[lfs-dev] kbd

Jeremy Huntwork jhuntwork at lightcubesolutions.com
Fri May 18 09:34:10 PDT 2012


On 5/18/12 11:37 AM, Bruce Dubbs wrote:
> Jeremy, I think you overstate the issues.  To me, LFS is a leading edge system,
> but not a bleeding edge system.  On one hand we try to keep up to date with the
> current package releases, but we try to stay away from intermediate versions
> that lie in the respective version control systems.

To produce a leading edge system, you need to do some bleeding edge 
work. How that process leads to stability is a matter of organization 
and development, but in my experience, LFS (as it is today) shies away 
from any experimentation unless the larger distros are implementing some 
new standard.

> In some cases we are very proactive.  We were one of the first to adopt the /run
> directory.
>
> Others use a sledgehammer like systemd when the value for most users is small.
> We resist those changes.  Likewise, we resist making an initrd mandatory or
> having /usr mounted as a requirement for booting.
>
> Some of the 'advances' take away capabilities.  I feel that we should continue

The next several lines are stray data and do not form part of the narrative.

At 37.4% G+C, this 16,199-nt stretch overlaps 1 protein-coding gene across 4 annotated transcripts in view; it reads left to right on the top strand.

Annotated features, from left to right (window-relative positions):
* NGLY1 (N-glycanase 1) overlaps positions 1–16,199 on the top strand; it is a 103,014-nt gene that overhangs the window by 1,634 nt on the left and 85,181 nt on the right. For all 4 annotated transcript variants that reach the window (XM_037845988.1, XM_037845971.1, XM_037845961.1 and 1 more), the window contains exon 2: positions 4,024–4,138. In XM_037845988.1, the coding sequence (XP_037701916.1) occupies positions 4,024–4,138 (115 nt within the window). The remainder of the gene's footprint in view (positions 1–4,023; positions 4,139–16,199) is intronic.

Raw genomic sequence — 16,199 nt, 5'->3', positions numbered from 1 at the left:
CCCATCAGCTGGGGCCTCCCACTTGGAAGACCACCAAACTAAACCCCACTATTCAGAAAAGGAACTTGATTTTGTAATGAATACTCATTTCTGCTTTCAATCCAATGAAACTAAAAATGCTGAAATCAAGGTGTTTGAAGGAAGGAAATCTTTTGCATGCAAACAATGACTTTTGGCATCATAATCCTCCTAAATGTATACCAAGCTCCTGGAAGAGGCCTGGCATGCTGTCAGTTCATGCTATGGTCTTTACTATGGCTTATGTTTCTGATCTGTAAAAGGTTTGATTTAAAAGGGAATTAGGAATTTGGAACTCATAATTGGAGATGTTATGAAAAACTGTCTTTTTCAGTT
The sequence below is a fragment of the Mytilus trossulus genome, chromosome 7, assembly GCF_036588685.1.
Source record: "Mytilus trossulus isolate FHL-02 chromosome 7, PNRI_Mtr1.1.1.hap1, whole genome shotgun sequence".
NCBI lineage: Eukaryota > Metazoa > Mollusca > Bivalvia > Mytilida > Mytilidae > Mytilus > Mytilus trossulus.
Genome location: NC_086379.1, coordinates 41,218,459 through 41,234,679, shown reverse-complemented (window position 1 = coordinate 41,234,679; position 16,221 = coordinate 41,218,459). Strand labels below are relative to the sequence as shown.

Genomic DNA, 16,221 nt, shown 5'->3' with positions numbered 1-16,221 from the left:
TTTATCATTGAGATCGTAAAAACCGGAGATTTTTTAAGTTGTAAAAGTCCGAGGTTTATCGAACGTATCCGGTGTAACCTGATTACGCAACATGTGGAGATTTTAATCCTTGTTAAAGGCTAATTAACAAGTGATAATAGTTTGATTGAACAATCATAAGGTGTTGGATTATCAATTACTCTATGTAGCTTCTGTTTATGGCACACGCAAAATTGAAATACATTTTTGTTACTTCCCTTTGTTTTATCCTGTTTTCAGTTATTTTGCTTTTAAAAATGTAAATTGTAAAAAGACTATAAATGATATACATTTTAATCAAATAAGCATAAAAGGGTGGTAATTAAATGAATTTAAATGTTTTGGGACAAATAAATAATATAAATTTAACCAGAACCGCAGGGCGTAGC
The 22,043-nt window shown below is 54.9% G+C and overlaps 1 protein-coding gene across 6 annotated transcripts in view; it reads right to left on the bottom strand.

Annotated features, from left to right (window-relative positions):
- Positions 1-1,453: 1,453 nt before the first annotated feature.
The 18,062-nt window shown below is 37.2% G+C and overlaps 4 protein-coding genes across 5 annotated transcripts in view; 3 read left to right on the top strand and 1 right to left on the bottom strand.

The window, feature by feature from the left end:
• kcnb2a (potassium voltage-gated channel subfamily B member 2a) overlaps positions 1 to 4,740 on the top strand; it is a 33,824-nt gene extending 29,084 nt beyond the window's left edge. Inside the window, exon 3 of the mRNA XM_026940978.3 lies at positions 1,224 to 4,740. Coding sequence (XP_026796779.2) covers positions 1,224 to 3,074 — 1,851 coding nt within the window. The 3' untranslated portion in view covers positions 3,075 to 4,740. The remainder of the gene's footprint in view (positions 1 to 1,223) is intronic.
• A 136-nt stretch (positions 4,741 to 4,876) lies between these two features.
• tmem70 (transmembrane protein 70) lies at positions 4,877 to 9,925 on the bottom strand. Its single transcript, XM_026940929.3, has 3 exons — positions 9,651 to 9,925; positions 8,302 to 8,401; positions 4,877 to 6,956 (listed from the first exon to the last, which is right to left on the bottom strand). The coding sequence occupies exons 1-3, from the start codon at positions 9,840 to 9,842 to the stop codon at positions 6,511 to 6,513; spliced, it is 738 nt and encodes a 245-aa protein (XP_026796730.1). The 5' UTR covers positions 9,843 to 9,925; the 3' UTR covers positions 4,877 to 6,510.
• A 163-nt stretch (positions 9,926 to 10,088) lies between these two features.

> to provide options for the users.
>
> I agree that the Linux wold needs thought/energy and experimentation, but it
> also needs a stable base from which to launch those new ideas.

I agree with all these points, but being stable and 
re-thinking/experimenting are not mutually exclusive. Again, it's a 
matter of process and organization. But the typical behavior I've seen 
is to nay-say new ideas because it does not fit in with the tradition 
and the expectation of what the current-stable book is, instead of 
encouraging a platform for new ideas and experimentation. Perhaps this 
stems from the assumption that there are too few hands to do the work 
involved to develop and support - but chasing away ideas also chases 
away the hands to do the work.

JH



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